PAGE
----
“Now I write on my own. After writing, I show it to Asumati. If there are any mistakes, she corrects them. Then I make a fair copy and send it.”
When Pojje detected the satisfaction that spread on Santi’s face as she said this, she felt good and smiled. Santi smiled too.
“I don’t know how many more days it will take for me,” said Pojje pausing her shredding for a moment.
“You must write daily in the notebook for practice. You should pay attention in the school and put in hard work. Then it would not take much time.”
“How many days did it take for you to learn after you got recruited, Santi?”
“I have learnt a bit at home, so I took time mainly to write without mistakes.”
“Did you go to school at home?”
“No, I learnt when I joined the militia.”
“Even I started learning when I was in the militia. But we did not have any gurujis like Sajonti there. Those who knew more taught those who knew less. Then I got recruited and came here. Even here we can’t attend school daily. We have our duties to fulfill….”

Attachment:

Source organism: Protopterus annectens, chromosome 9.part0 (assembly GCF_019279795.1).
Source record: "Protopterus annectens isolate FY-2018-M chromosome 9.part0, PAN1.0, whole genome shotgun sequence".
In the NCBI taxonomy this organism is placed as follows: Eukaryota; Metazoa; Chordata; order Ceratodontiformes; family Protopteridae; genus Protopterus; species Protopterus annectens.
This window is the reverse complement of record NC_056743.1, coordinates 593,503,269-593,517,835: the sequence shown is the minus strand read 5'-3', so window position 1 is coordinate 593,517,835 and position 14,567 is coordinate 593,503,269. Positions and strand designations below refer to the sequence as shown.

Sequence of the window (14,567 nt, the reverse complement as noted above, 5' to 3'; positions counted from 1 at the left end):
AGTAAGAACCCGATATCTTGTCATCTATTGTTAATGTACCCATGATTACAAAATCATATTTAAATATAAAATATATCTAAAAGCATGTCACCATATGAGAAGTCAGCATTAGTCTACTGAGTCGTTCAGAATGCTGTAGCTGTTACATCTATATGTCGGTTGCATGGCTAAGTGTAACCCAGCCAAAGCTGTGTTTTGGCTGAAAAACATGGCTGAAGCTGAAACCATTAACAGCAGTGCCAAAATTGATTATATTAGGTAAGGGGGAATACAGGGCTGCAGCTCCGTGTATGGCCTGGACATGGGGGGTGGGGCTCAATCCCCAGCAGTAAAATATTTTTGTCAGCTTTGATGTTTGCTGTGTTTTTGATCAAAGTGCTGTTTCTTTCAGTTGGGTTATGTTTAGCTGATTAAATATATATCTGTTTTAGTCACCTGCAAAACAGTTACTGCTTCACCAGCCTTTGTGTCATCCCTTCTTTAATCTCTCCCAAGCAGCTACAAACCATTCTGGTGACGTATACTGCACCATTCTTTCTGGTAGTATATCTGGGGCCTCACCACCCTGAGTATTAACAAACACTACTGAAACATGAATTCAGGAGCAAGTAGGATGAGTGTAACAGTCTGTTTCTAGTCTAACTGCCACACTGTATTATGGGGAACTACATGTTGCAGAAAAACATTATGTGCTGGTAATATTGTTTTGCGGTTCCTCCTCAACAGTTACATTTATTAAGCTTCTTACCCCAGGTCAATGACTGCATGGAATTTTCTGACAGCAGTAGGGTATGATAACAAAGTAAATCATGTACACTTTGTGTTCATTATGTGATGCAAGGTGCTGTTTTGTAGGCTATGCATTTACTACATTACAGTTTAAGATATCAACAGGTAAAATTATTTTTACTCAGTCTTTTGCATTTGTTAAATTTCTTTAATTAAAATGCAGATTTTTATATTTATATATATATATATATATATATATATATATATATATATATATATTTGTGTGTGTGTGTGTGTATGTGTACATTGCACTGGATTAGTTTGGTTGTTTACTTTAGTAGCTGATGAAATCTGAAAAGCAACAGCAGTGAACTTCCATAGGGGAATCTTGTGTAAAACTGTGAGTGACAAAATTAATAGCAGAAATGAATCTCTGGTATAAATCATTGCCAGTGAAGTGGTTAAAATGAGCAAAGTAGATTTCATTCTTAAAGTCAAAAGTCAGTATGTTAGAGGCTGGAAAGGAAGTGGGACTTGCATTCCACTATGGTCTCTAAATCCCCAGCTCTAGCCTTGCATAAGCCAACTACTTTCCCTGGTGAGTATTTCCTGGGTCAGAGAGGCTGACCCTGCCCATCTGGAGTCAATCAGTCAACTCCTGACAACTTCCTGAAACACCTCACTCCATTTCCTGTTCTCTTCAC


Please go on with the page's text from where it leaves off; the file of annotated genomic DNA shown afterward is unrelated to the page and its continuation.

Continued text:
“Yes. But our duties are very important. We are PLGA comrades and the better we do our duties, the more our struggle advances. We should never lag behind in that. But if we have to do our duties in a better manner and if we have to develop further, of course we have to be educated. So we must plan to carry on both…”
“Yes, of course we have to do our duties. Our Mangtu dada always tells us not to underestimate ourselves because we are still squad members. He says if we don’t work well, it would impact all the works in our revolution. Our Vasanti also sees to it that we are mostly free to attend the school, she plans our duties accordingly. But when there are less persons and more work, what can the poor thing do? Santi! If we had learnt at home it would have been definitely different, it doesn’t take this much time.”
“True, but what can we do? Even now in so many areas our schools are not present. In the midst of Green Hunt operations we are not even sure how long the existing ones will be able to function too. There were no schools in our areas when we were children. By the time the Janatana Sarkar schools started functioning we were at the age where one gets recruited into the militia. Then, we came here,” laughed Santi.
Pojje too laughed. Then she spotted Vasanti. Wiping her knife and securing it in her belt she went towards her.